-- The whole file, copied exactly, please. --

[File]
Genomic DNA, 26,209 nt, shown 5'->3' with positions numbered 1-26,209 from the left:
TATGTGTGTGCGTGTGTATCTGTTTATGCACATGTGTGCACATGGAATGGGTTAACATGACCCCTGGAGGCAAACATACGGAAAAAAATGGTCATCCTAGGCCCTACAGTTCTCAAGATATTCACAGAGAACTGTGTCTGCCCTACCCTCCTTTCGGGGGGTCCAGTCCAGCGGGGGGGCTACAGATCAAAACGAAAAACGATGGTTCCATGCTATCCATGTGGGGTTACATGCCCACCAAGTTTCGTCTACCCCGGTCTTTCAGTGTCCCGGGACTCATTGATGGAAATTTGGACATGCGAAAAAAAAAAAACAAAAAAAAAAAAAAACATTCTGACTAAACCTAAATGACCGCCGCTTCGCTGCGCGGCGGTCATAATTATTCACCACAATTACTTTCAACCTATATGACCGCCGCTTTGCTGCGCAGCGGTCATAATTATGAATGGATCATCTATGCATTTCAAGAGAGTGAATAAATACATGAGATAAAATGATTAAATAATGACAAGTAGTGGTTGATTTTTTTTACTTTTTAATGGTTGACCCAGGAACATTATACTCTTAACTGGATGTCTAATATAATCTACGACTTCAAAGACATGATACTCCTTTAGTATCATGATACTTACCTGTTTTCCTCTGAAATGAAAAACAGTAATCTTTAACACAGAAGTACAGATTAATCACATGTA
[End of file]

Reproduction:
Genomic DNA, 26,209 nt, shown 5'->3' with positions numbered 1-26,209 from the left:
TATGTGTGTGCGTGTGTATCTGTTTATGCACATGTGTGCACATGGAATGGGTTAACATGACCCCTGGAGGCAAACATACGGAAAAAAATGGTCATCCTAGGCCCTACAGTTCTCAAGATATTCACAGAGAACTGTGTCTGCCCTACCCTCCTTTCGGGGGGTCCAGTCCAGCGGGGGGGCTACAGATCAAAACGAAAAACGATGGTTCCATGCTATCCATGTGGGGTTACATGCCCACCAAGTTTCGTCTACCCCGGTCTTTCAGTGTCCCGGGACTCATTGATGGAAATTTGGACATGCGAAAAAAAAAAAACAAAAAAAAAAAAAAACATTCTGACTAAACCTAAATGACCGCCGCTTCGCTGCGCGGCGGTCATAATTATTCACCACAATTACTTTCAACCTATATGACCGCCGCTTTGCTGCGCAGCGGTCATAATTATGAATGGATCATCTATGCATTTCAAGAGAGTGAATAAATACATGAGATAAAATGATTAAATAATGACAAGTAGTGGTTGATTTTTTTTACTTTTTAATGGTTGACCCAGGAACATTATACTCTTAACTGGATGTCTAATATAATCTACGACTTCAAAGACATGATACTCCTTTAGTATCATGATACTTACCTGTTTTCCTCTGAAATGAAAAACAGTAATCTTTAACACAGAAGTACAGATTAATCACATGTA